Once you've determined what rev range you'll be building for, you can start to select components that are appropriate for this range. It is essential that all the components are correctly sized, eg. if you are building an engine to make power from 2500 to 6000 rpm then the camshaft, porting, carb and manifolding, exhaust and compression ratio will all have to be closely matched to this target.

Useful Planning Tools

Moroso slide rule
A Moroso Power/Speed Calculator.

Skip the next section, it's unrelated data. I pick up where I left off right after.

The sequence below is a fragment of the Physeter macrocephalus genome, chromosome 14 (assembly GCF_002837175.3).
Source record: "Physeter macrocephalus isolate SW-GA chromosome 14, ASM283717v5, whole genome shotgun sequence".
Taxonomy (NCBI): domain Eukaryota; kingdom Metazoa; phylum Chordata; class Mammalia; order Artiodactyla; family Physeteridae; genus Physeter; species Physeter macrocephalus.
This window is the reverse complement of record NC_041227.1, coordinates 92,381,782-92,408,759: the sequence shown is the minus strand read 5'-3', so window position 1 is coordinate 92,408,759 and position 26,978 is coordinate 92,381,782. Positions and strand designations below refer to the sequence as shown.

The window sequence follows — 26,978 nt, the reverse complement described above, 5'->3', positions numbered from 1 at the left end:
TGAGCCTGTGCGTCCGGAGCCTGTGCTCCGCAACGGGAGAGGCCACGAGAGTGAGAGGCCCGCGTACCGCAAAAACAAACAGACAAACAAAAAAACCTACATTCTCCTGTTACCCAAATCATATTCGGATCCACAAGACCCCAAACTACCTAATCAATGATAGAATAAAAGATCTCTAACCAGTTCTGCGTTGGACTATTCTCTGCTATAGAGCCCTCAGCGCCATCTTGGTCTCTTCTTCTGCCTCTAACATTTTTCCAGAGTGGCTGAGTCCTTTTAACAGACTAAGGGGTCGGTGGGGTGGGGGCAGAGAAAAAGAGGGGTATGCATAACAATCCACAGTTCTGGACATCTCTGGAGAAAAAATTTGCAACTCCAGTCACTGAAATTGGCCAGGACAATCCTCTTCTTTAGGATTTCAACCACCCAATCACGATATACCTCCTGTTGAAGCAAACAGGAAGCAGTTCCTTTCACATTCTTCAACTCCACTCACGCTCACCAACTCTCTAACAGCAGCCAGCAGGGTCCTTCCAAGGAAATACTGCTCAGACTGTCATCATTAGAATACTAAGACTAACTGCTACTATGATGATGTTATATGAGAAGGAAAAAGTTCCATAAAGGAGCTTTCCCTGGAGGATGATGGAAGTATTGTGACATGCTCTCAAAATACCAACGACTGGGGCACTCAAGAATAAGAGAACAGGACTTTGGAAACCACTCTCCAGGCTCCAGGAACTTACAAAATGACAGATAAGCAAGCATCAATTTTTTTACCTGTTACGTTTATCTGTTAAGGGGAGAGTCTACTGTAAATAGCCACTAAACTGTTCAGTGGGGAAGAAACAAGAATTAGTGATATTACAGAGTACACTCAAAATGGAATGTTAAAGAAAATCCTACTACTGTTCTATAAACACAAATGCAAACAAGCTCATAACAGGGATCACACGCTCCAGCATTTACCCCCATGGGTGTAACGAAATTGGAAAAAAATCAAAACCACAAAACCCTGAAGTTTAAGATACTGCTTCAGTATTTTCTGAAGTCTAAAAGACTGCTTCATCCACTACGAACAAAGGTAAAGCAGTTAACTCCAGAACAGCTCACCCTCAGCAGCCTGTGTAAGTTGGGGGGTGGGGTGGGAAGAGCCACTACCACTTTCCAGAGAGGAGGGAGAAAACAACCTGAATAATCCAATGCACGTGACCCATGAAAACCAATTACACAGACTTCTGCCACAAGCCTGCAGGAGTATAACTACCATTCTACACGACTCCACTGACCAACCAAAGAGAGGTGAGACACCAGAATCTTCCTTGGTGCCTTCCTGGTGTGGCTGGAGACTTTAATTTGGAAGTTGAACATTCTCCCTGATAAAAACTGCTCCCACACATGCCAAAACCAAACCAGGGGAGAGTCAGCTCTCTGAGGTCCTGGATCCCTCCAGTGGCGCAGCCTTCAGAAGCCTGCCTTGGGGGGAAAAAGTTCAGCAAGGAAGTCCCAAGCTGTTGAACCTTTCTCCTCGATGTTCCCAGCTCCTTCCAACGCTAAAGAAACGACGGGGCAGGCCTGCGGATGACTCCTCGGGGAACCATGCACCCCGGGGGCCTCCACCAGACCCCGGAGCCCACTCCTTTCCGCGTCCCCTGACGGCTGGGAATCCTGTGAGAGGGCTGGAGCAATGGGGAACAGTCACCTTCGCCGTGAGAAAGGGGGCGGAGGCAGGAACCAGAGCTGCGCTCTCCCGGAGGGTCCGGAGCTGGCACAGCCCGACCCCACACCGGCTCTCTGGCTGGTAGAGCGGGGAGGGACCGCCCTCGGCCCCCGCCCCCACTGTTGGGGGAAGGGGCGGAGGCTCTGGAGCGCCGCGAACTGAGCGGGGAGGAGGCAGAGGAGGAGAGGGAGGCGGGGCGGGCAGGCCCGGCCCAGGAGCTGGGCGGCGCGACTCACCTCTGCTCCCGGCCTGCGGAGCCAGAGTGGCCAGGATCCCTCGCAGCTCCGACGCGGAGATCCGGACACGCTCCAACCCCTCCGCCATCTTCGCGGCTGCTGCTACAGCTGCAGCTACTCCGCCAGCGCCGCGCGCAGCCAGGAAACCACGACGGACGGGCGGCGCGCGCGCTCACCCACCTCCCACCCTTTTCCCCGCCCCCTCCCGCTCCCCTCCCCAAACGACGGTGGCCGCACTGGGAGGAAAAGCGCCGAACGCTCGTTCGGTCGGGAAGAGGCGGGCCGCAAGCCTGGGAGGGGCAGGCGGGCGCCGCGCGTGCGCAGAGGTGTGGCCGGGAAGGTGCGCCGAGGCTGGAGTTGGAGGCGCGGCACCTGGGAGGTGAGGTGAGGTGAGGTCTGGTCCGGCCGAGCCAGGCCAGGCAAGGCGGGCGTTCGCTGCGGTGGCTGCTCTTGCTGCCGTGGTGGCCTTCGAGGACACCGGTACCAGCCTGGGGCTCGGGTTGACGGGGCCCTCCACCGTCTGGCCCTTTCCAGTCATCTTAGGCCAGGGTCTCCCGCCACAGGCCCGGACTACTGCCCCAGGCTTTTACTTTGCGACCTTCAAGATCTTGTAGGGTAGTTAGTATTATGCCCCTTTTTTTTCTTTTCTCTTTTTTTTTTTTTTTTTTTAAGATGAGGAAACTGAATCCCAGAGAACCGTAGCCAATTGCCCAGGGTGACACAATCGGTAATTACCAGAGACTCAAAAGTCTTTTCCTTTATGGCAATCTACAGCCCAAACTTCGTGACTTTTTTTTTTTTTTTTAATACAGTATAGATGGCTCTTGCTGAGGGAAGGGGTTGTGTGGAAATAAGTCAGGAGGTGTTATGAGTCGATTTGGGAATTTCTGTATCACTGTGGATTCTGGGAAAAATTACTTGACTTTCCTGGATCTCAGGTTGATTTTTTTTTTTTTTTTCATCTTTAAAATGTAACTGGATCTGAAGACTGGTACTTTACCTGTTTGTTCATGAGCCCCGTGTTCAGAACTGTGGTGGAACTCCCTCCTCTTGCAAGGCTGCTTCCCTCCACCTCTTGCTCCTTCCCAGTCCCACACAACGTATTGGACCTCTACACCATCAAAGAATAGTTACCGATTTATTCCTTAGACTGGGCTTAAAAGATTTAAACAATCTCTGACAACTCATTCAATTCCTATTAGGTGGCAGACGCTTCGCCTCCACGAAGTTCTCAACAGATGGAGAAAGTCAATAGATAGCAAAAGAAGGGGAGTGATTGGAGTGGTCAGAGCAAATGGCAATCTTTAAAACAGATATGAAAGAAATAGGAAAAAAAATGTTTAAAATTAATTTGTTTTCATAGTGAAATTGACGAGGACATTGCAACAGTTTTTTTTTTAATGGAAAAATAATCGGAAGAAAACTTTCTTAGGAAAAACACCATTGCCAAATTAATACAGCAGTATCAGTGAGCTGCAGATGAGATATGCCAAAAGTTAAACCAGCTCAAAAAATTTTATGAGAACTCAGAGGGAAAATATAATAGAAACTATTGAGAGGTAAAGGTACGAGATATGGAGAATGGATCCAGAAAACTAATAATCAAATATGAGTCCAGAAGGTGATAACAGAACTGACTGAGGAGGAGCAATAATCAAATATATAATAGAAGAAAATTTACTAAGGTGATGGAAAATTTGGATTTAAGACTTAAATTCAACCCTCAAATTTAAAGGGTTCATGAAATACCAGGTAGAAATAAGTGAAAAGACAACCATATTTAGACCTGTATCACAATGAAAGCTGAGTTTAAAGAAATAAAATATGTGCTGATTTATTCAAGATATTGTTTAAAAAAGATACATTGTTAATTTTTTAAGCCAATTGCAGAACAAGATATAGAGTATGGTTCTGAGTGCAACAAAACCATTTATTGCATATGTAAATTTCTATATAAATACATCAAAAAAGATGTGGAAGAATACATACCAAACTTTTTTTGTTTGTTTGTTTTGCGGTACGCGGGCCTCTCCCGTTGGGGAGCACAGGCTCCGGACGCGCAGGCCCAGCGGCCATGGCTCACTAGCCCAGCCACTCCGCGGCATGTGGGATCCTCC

There are a couple of tools you might find useful when planning and designing your engine. The first one, Moroso's Power/Speed calculator is practically indispensable for drag racing projects. For a given car weight and horsepower, it will show what E.T. and terminal speed can be reasonably expected. Or alternatively - and more useful for our purposes - it can show what horsepower will be required to propel our car to a nominated ET or speed. As well as this it has other functions for calculating compression ratios, gear ratios etc. A very highly recommended tool, and cheap too.